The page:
Posted December 11, 2009 9:47 AM
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I had the opportunity to sit down with Steve Meister, President, and Paul Henkins, Director, of AMB and get the update on the data quality software innovations in the pipeline - and in production at client sites. Although these guys have been in the data quality market for about ten years, a few years ago they the company bet on new development using web services and C# when the market was still skeptical about the long-term viability of the language. Today they are repeating the rewards in terms of leap-frog capabilities that deliver comprehensive, integrated metadata-driven instream discovery (profiling), pattern analysis, probabilistic (fuzzy) matching, drill back to source, repository-based reporting, and anomaly correction.

AMB has been making solid inroads in the public sector and healthcare in both the provider and payer markets. Insurance companies, including healthcare payers, have been clients from the start. In addition, its partnering relationships have gotten it "out there" on a global basis through internal applications at large software providers. For example, AMB is "under the hood" with Sartori Software's postal and list cleansing services, which gets it out to over 5000 clients without their necessarily knowing about it. PDM is integrated with Microsoft SQL Server Integration Services (SSIS).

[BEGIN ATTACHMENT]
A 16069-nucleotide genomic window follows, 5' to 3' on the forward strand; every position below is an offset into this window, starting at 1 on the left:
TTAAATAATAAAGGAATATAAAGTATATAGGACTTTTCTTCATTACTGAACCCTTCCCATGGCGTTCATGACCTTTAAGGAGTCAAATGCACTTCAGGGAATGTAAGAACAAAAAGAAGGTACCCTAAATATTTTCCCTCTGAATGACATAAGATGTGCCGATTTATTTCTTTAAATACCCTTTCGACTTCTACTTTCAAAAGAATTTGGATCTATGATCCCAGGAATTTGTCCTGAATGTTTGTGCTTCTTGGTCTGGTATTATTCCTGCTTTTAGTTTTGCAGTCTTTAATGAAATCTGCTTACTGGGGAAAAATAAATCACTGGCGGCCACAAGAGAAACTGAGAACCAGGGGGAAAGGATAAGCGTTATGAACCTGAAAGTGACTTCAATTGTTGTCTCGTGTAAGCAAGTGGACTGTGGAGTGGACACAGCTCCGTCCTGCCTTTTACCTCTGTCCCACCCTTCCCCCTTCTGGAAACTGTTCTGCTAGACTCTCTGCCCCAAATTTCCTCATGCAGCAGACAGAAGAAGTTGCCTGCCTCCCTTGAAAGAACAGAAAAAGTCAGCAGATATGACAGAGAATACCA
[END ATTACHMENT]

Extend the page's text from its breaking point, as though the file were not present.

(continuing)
Any data quality project quickly surfaces a wealth of tactical details about valid values, tolerances, and metadata. However, the payoff occurs at the mission critical business level. Business people "get" data quality when it is expressed as policy-based governance - it is about all the key master data dimensions - customers, patients, providers, products, services, diagnoses, procedures, and all the related transactional details.

In any market - including the challenging ones we face today - information is that which reduces uncertainty. Data whose quality is suspect increases uncertainty, and that is a situation incompatible with enterprise success. Much of the AMB product demo is necessarily about features and functions that make the technology easy to use and powerfully productive for stake holders such as data stewards and business analysts. However, the management at AMB understands that it will succeed by automating data governance and information management at the level of the enterprise. One lesson learned? Quality attracts buyers and prospects, and one of the challenges faced by AMB will be to manage its growth, choose its clients wisely, and build for long-term success, even while hitting the number quarterly.